It was an intense time for Elizabeth and me, and we discussed it every night. Every night. She never wavered in her expectation of where we’d end up. The leadership mentioned a few times, “we want to be sure we have the right person”. I had the opportunity to speak with some accomplished people — vice presidents, department leaders, even ministry leaders outside the business — in those interviews. Since there was only one position like it among the 2,500 employees, the number of interviews made perfectly good sense and, you’ll always find your purpose and future in the waiting.
Back to the restless, “where I belonged” part for a moment. Over the course of the restless, trying-to-leave period, little mile markers popped up from time to time.
My pastor preached about being in ministry and he suggested ministry wasn’t always in a church setting. Many people, he said, have this utopian perception about working in a church. Then, right there on the screen, it said: “Grow where you are planted.” My wife elbowed me (ever so gently, of course), and smiled, but still, I thought: “Ugh, do I want to grow there anymore?”
She also reminded me of what I had written on this blog very recently: God is working in the heavenlies on your behalf. There they go again, using my own words against me. But she was right, as well as my son, and I knew it.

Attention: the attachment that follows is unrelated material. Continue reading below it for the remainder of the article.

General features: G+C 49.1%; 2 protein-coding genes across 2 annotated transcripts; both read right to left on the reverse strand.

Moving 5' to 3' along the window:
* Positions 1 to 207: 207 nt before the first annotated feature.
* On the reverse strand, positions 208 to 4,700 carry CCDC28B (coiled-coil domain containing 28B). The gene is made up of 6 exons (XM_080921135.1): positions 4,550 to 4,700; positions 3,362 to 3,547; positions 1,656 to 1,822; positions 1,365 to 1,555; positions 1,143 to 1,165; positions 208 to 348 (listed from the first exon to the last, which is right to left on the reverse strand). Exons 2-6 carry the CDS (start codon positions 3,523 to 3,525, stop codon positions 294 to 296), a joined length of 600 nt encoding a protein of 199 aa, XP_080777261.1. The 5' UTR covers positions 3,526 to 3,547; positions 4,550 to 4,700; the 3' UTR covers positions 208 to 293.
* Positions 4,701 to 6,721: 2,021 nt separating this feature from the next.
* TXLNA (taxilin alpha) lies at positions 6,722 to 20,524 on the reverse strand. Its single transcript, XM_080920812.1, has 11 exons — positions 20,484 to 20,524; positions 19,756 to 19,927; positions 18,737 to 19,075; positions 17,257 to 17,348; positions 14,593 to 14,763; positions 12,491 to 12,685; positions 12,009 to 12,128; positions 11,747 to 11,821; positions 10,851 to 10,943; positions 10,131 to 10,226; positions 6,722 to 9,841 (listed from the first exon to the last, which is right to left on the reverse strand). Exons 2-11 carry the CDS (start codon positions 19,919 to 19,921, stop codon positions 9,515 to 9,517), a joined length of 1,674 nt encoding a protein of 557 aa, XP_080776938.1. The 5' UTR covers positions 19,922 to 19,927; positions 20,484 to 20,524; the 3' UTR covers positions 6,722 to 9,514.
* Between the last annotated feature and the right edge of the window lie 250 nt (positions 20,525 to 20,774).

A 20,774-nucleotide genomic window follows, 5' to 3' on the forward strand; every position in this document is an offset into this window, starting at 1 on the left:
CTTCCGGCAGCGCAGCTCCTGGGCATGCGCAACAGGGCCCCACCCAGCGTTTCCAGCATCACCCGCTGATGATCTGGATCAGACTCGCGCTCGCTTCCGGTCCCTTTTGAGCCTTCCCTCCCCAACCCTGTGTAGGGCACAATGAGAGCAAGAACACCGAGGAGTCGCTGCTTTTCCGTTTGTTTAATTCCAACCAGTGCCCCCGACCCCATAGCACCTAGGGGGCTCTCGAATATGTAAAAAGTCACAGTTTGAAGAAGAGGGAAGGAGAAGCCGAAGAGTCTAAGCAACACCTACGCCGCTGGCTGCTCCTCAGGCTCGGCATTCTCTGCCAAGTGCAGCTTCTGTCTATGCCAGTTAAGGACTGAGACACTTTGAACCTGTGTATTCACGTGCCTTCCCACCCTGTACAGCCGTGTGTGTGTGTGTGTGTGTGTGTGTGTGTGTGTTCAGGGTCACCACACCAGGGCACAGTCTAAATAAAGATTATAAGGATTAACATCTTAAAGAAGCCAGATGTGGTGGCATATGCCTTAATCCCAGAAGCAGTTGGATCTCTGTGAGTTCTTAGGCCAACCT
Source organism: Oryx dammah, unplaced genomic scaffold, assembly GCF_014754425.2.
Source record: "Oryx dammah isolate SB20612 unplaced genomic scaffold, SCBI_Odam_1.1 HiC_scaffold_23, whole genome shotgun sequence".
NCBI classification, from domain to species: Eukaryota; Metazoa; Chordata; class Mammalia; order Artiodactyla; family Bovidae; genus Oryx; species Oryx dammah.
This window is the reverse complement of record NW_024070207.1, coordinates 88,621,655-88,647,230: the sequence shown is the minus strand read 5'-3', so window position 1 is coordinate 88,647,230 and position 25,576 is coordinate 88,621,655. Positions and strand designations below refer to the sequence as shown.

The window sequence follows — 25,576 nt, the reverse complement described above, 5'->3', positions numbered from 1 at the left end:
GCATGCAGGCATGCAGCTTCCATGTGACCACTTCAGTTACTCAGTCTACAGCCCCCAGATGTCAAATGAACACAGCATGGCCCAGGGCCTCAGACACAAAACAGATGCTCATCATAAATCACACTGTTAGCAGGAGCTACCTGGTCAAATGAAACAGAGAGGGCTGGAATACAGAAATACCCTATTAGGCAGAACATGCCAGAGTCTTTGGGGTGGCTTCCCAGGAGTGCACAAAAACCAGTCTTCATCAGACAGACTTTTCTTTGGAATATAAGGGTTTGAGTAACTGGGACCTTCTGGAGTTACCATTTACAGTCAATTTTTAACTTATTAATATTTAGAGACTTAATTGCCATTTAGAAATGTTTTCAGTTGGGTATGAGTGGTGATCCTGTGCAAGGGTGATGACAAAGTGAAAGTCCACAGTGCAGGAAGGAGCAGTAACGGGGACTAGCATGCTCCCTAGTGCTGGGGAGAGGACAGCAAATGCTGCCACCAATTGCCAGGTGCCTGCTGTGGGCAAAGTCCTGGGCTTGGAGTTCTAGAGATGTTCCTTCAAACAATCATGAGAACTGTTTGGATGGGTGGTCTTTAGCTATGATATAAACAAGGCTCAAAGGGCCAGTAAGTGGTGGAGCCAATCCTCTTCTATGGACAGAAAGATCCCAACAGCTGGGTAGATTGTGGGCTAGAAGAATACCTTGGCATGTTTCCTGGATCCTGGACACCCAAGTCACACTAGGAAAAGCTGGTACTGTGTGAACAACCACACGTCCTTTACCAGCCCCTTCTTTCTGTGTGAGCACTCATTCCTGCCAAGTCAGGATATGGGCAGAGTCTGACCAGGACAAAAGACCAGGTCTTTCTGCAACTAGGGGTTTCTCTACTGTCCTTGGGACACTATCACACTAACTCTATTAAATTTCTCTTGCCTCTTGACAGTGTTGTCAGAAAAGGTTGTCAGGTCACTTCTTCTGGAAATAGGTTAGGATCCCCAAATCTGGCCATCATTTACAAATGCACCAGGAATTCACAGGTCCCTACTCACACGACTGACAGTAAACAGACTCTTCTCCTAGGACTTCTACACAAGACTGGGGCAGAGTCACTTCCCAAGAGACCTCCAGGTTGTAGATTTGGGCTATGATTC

Over the course of those eight weeks, I diligently, almost stubbornly, pursued the position. The “interviews” became more like conversations that energized and excited me. I put together a 90-day Fast Start Plan and presented it to the leadership. I asked questions, I even compared notes with the other finalist for the position. I involved one of my pastors, David Grothe, and a former pastor/mentor, John Bosman, and requested letters of recommendation. Ultimately, I felt called to the position, and I told the President and CEO that.
Finally, just a couple of weeks ago, I got a call from the Director of Human Resources. She was calling on behalf of the Vice President of HR to offer me the position. The next morning I signed an offer letter.
The knocking, the persistence, the waiting and, yes, even the tenacity, the preparation and bulldogedness had been worth it. Indeed, God had been working in the heavenlies on my behalf all along. To be sure, knocking opens doors. And, yes, while the grass may look greener somewhere else and where you are currently may not look promising, you can grow where you’re planted and find opportunity right under your nose.
It may take time, it may require patience, it may mean you have to develop a plan and stick to it, and it may mean you listen to wise counsel, it may mean you don’t give up and it may mean you go after it with an unrelenting determination and doggedness. Don’t judge your future by your current situation. The greener grass may be right behind you or right out the window rather than the next county over. There is always much happening, even if you haven’t gotten a peek behind the veil!
The door will open, and you can walk through it. It may sound trite, but God is not a respecter of persons. What he did for me, He will do for you.
And that, my friends, is how I became Chaplain at this historic Broadmoor, one of the most elite resorts in the world.
“‘For I know the plans I have for you,’ declares the LORD, ‘plans to prosper you and not to harm you, plans to give you hope and a future.'”